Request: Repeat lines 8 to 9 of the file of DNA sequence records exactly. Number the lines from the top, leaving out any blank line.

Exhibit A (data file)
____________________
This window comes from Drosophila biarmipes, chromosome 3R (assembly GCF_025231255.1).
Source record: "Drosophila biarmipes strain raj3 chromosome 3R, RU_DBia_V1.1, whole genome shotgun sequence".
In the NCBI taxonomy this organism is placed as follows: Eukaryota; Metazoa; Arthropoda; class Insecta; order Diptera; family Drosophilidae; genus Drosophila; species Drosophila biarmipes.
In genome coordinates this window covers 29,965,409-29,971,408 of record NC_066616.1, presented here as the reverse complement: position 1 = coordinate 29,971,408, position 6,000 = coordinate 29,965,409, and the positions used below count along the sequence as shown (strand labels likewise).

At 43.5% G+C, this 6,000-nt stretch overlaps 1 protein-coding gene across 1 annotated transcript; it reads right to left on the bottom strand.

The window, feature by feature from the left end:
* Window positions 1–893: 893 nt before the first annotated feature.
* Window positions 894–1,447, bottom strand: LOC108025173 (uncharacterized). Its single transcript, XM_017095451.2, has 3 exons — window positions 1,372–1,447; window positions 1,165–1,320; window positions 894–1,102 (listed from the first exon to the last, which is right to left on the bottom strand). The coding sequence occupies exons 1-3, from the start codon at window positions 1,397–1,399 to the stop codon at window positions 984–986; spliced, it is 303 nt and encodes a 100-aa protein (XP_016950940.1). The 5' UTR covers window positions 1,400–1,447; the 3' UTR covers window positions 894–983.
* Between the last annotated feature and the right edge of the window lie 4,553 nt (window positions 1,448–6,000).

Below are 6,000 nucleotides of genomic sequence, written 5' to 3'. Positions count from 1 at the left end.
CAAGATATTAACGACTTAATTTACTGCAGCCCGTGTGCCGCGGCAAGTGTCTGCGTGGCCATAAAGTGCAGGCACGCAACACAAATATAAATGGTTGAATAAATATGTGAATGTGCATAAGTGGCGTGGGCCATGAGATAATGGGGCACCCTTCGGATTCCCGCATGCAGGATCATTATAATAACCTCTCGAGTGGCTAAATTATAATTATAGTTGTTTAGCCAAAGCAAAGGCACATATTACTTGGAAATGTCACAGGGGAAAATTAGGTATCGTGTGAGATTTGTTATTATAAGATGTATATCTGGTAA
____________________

* Window positions 894–1,447, bottom strand: LOC108025173 (uncharacterized). Its single transcript, XM_017095451.2, has 3 exons — window positions 1,372–1,447; window positions 1,165–1,320; window positions 894–1,102 (listed from the first exon to the last, which is right to left on the bottom strand). The coding sequence occupies exons 1-3, from the start codon at window positions 1,397–1,399 to the stop codon at window positions 984–986; spliced, it is 303 nt and encodes a 100-aa protein (XP_016950940.1). The 5' UTR covers window positions 1,400–1,447; the 3' UTR covers window positions 894–983.
* Between the last annotated feature and the right edge of the window lie 4,553 nt (window positions 1,448–6,000).